Debbie LaChusa

Dad loved to read

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This is my very first writing exercise from a memoir writing course. The assignment was to write a profile of a person in 200 words.

The chair sits empty now, as does the house.

The blue recliner positioned just in front of the television. But watching TV wasn’t its primary purpose. Reading was. A retired English teacher, Dad was a voracious reader. The bookshelves facing his chair—the ones he built when I was a kid—were filled with his favorites: fiction, historical fiction, and the classics. But even the nonfiction books I wrote as an adult were proudly displayed on those handmade shelves.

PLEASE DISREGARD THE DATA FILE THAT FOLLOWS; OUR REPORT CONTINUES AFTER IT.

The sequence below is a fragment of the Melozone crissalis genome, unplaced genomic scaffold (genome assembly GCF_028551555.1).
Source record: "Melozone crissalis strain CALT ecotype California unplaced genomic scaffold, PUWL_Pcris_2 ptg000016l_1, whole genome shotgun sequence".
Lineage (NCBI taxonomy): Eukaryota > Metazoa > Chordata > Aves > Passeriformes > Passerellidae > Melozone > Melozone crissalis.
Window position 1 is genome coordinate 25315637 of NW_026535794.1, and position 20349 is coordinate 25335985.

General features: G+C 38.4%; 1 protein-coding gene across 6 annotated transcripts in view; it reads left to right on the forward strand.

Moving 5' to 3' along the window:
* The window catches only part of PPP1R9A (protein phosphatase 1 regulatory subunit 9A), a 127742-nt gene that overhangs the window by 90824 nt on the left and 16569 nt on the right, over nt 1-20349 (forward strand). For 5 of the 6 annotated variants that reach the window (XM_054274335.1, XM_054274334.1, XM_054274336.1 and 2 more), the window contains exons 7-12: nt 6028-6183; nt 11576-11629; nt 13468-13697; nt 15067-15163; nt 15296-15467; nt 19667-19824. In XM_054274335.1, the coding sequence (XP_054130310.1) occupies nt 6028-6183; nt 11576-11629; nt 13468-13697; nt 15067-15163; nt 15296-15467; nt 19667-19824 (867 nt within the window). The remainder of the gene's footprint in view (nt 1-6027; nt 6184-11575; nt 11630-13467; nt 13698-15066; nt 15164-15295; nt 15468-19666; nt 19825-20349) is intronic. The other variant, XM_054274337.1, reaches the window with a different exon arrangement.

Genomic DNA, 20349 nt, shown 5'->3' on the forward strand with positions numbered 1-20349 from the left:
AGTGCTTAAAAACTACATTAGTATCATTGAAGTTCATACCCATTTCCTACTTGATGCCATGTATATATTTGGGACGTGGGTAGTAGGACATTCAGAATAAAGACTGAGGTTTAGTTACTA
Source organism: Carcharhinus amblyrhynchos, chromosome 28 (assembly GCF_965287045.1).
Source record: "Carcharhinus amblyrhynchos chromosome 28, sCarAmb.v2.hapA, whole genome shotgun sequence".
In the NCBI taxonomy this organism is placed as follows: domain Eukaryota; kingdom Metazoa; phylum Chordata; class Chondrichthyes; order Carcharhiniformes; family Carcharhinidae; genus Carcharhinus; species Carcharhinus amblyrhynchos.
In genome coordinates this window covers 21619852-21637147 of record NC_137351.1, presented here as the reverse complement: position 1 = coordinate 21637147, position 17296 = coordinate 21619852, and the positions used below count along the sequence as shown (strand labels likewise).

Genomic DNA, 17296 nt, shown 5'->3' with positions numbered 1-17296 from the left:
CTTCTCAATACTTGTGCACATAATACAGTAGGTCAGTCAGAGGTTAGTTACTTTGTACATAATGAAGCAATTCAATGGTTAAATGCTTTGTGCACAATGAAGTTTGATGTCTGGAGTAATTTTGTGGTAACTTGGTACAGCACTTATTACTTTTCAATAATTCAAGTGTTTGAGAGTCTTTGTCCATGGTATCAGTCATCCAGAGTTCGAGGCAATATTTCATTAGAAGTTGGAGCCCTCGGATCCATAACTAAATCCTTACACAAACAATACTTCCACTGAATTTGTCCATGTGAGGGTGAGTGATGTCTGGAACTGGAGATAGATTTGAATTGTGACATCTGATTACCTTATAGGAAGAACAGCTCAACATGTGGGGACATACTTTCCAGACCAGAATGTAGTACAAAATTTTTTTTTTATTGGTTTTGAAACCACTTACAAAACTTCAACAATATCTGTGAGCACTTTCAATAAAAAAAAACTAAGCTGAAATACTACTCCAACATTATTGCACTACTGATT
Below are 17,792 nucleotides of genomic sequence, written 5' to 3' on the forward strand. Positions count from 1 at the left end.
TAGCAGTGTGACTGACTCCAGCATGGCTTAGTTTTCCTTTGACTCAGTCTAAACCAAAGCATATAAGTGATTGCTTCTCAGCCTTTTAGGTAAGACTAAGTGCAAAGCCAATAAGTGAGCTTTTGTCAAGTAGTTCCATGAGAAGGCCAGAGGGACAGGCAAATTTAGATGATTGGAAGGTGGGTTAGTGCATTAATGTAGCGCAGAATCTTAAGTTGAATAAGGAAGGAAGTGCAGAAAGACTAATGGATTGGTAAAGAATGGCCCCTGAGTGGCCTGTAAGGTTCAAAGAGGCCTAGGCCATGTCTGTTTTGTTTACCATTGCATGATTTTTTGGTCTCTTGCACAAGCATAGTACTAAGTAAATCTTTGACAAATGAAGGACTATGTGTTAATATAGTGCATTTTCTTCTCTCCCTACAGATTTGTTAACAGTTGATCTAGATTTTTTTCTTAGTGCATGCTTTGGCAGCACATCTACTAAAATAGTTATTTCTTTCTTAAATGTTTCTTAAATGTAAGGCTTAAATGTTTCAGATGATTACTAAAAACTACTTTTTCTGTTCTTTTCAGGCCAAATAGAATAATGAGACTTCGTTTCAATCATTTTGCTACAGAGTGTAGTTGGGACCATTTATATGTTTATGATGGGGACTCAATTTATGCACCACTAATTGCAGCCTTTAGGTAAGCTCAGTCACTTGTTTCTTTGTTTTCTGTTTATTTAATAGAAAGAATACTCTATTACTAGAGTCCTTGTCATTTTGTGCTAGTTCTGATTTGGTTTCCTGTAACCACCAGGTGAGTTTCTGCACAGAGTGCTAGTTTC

A few years ago dad’s favorite pastime was stolen from him by the cruelty of old age.

Eyes that saw just fine at a distance could no longer master those tiny words on the page. Compounded by cognitive decline that left him struggling to comprehend, he’d try to read and lament, “I just can’t anymore.”

The bookshelves are empty now.

The pages that filled them sitting in stacks on the floor and dining room table as my sister goes through dad’s things, trying to decide what to keep, what to donate, and what to sell. Those stacks reminders of a man who loved to read and who I hope is now reading to his heart’s content, in heaven.

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